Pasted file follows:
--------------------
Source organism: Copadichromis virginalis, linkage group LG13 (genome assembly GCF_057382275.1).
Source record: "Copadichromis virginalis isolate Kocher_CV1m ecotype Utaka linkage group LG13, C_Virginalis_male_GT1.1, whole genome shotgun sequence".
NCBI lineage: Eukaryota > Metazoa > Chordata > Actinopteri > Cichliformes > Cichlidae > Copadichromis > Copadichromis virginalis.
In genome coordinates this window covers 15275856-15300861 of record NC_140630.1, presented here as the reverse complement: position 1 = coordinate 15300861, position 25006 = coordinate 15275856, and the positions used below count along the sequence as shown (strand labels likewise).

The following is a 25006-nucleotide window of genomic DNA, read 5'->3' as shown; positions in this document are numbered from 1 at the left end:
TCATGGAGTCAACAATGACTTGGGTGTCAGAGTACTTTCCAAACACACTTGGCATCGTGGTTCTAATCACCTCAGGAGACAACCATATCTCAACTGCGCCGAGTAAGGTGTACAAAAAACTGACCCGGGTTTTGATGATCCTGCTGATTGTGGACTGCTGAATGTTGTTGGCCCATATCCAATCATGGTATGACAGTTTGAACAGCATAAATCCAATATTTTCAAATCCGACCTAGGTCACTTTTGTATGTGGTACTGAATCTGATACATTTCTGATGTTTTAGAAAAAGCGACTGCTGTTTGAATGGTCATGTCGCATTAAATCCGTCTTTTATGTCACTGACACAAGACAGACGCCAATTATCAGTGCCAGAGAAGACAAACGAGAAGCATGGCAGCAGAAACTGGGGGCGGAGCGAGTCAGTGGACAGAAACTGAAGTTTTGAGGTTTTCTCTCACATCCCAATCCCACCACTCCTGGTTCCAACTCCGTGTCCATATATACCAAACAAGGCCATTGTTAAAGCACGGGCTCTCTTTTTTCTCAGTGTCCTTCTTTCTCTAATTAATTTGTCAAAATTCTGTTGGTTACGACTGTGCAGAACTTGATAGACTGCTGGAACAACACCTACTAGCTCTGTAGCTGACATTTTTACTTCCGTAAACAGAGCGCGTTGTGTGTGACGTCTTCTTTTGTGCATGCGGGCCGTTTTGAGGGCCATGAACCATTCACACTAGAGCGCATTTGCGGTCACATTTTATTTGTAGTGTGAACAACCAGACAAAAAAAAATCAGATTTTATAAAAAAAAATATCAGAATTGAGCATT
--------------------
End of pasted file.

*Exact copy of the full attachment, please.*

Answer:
Source organism: Copadichromis virginalis, linkage group LG13 (genome assembly GCF_057382275.1).
Source record: "Copadichromis virginalis isolate Kocher_CV1m ecotype Utaka linkage group LG13, C_Virginalis_male_GT1.1, whole genome shotgun sequence".
NCBI lineage: Eukaryota > Metazoa > Chordata > Actinopteri > Cichliformes > Cichlidae > Copadichromis > Copadichromis virginalis.
In genome coordinates this window covers 15275856-15300861 of record NC_140630.1, presented here as the reverse complement: position 1 = coordinate 15300861, position 25006 = coordinate 15275856, and the positions used below count along the sequence as shown (strand labels likewise).

The following is a 25006-nucleotide window of genomic DNA, read 5'->3' as shown; positions in this document are numbered from 1 at the left end:
TCATGGAGTCAACAATGACTTGGGTGTCAGAGTACTTTCCAAACACACTTGGCATCGTGGTTCTAATCACCTCAGGAGACAACCATATCTCAACTGCGCCGAGTAAGGTGTACAAAAAACTGACCCGGGTTTTGATGATCCTGCTGATTGTGGACTGCTGAATGTTGTTGGCCCATATCCAATCATGGTATGACAGTTTGAACAGCATAAATCCAATATTTTCAAATCCGACCTAGGTCACTTTTGTATGTGGTACTGAATCTGATACATTTCTGATGTTTTAGAAAAAGCGACTGCTGTTTGAATGGTCATGTCGCATTAAATCCGTCTTTTATGTCACTGACACAAGACAGACGCCAATTATCAGTGCCAGAGAAGACAAACGAGAAGCATGGCAGCAGAAACTGGGGGCGGAGCGAGTCAGTGGACAGAAACTGAAGTTTTGAGGTTTTCTCTCACATCCCAATCCCACCACTCCTGGTTCCAACTCCGTGTCCATATATACCAAACAAGGCCATTGTTAAAGCACGGGCTCTCTTTTTTCTCAGTGTCCTTCTTTCTCTAATTAATTTGTCAAAATTCTGTTGGTTACGACTGTGCAGAACTTGATAGACTGCTGGAACAACACCTACTAGCTCTGTAGCTGACATTTTTACTTCCGTAAACAGAGCGCGTTGTGTGTGACGTCTTCTTTTGTGCATGCGGGCCGTTTTGAGGGCCATGAACCATTCACACTAGAGCGCATTTGCGGTCACATTTTATTTGTAGTGTGAACAACCAGACAAAAAAAAATCAGATTTTATAAAAAAAAATATCAGAATTGAGCATT